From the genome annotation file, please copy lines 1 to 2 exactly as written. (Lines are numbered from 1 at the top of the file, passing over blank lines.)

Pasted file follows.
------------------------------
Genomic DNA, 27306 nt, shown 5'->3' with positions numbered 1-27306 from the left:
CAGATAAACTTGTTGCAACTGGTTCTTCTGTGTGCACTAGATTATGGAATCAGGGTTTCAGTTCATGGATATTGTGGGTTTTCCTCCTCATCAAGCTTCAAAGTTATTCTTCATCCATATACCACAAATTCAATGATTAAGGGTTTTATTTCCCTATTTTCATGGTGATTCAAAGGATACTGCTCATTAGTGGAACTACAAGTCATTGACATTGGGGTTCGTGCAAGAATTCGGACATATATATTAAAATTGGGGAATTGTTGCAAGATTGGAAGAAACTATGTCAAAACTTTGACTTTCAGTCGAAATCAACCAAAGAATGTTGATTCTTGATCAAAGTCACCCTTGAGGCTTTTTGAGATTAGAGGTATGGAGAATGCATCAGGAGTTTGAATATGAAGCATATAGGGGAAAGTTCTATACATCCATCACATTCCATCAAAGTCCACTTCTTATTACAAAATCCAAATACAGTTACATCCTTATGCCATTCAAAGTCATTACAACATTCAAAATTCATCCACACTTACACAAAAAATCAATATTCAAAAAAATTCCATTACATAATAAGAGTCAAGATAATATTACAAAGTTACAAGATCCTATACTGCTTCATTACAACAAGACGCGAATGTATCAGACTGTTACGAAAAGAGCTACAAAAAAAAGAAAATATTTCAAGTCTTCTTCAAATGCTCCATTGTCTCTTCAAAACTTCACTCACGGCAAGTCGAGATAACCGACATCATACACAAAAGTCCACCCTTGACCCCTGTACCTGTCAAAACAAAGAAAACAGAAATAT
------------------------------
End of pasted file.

Genomic DNA, 27306 nt, shown 5'->3' with positions numbered 1-27306 from the left:
CAGATAAACTTGTTGCAACTGGTTCTTCTGTGTGCACTAGATTATGGAATCAGGGTTTCAGTTCATGGATATTGTGGGTTTTCCTCCTCATCAAGCTTCAAAGTTATTCTTCATCCATATACCACAAATTCAATGATTAAGGGTTTTATTTCCCTATTTTCATGGTGATTCAAAGGATACTGCTCATTAGTGGAACTACAAGTCATTGACATTGGGGTTCGTGCAAGAATTCGGACATATATATTAAAATTGGGGAATTGTTGCAAGATTGGAAGAAACTATGTCAAAACTTTGACTTTCAGTCGAAATCAACCAAAGAATGTTGATTCTTGATCAAAGTCACCCTTGAGGCTTTTTGAGATTAGAGGTATGGAGAATGCATCAGGAGTTTGAATATGAAGCATATAGGGGAAAGTTCTATACATCCATCACATTCCATCAAAGTCCACTTCTTATTACAAAATCCAAATACAGTTACATCCTTATGCCATTCAAAGTCATTACAACATTCAAAATTCATCCACACTTACACAAAAAATCAATATTCAAAAAAATTCCATTACATAATAAGAGTCAAGATAATATTACAAAGTTACAAGATCCTATACTGCTTCATTACAACAAGACGCGAATGTATCAGACTGTTACGAAAAGAGCTACAAAAAAAAGAAAATATTTCAAGTCTTCTTCAAATGCTCCATTGTCTCTTCAAAACTTCACTCACGGCAAGTCGAGATAACCGACATCATACACAAAAGTCCACCCTTGACCCCTGTACCTGTCAAAACAAAGAAAACAGAAATAT